Europe’s little wine-growing powerhouse
Bulgaria is a Fast-Growing Travel Destination
Bulgaria is a country with thousands of years of history and a cultural heritage that embraces ancient civilizations. Visitors will find much to interest them in the country’s history, culture, ethnography, religion, architecture and the arts. Unique archaeological sites abound throughout the country – ancient settlement mounds from the Neolithic age, Thracian sanctuaries and tombs, remains of Roman cities, Byzantine and Medieval fortresses, architectural reserves, ethnographic complexes, churches and monasteries, Tekkes (mosques), among many others.
Bulgaria is located on the Balkan Peninsula in southeastern Europe. It is bordered by the Black Sea on the east, Turkey and Greece on the south, Macedonia and Serbia on the west, and Romania on the north.
Although a small country today, Bulgaria was once the dominant power in the Balkans. In the Middle Ages it competed with the Byzantine Empire and greatly influenced the cultural life of the region, until conquered by the Ottoman Turks in the late 14th century. The modern nation of Bulgaria was established in 1878. From 1947 until 1989 it was under dictatorial Communist rule.
Bulgaria joined NATO in 2004 and became a full EU member in 2007. Geography—note: strategic location near Turkish Straits; controls key land routes from Europe to Middle East and Asia.
Land and Resources
Bulgaria is divided into four major geographic regions. The most northerly is the plateau of the Danube, which rises from the shore of the Danube River to the foothills of the east. Its climate is continental, with hot summers and cold winters. The Balkan Mountains (or “Old Mountains” to the Bulgarians) are the second region. They are highest in the western part of the country and gradually diminish as they extend across the country to the Black Sea. These mountains serve to block the cold winds blowing from the plains of Russia, and the region to the south, the valley drained by the Maritsa River, enjoys a Mediterranean climate, with mild, rainy winters and warm, dry summers. Finally, south of the Maritsa River valley are the Rhodope Mountains, highest in the Balkan Peninsula, which form the border between Bulgaria and Greece.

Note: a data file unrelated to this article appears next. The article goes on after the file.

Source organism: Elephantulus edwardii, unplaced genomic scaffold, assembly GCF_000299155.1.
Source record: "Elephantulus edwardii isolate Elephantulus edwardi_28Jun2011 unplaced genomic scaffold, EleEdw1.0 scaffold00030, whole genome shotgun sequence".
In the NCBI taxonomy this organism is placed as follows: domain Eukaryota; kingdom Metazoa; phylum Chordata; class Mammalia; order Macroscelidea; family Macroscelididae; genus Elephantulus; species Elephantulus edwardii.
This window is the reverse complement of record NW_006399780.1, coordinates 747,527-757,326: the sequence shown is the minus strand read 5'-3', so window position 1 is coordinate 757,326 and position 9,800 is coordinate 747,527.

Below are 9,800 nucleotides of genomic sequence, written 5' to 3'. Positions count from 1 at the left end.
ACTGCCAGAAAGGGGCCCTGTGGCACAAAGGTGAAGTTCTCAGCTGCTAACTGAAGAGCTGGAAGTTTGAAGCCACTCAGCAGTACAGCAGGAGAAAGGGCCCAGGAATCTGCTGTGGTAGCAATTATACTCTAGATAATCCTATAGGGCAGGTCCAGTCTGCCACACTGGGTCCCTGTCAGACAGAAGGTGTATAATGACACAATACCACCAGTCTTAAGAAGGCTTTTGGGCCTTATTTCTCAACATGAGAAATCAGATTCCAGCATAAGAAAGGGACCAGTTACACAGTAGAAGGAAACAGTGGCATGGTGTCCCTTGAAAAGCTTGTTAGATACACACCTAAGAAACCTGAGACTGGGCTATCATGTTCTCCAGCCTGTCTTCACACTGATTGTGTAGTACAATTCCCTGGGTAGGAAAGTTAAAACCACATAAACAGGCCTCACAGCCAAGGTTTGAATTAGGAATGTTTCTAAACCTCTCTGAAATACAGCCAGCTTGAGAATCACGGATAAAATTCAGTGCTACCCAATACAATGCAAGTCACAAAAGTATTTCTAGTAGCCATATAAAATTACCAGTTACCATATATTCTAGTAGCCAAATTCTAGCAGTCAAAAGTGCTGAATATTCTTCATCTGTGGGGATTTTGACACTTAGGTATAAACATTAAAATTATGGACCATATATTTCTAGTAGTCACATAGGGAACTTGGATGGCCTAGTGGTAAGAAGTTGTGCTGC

Danube River Plains and Thracian Valley are important agricultural regions. The former produces wheat, corn, sugar, beets, and sunflowers. Thracian Valley grows tobacco and contains the famous Valley of Roses, devoted to the production of attar of roses, a vital ingredient in the making of perfume.
The most important natural resources that Bulgaria possesses are the fertility of its land, which is the basis of the country’s agricultural economy, and the beauty of its landscape, which has allowed an important tourist industry to develop, particularly along the Black Sea coast and in the mountains.
About half of Bulgaria’s land area is suitable for agriculture. The country’s chief crops are wheat, corn, other grains, sugar beets, sunflower seeds, roses, fruits and vegetables, and tobacco. Bulgarian fruits and vegetables are exported to many countries in Europe, and much of what is called “Turkish” tobacco actually comes from southern Bulgaria. Bulgarian wines have become popular in many countries in the world.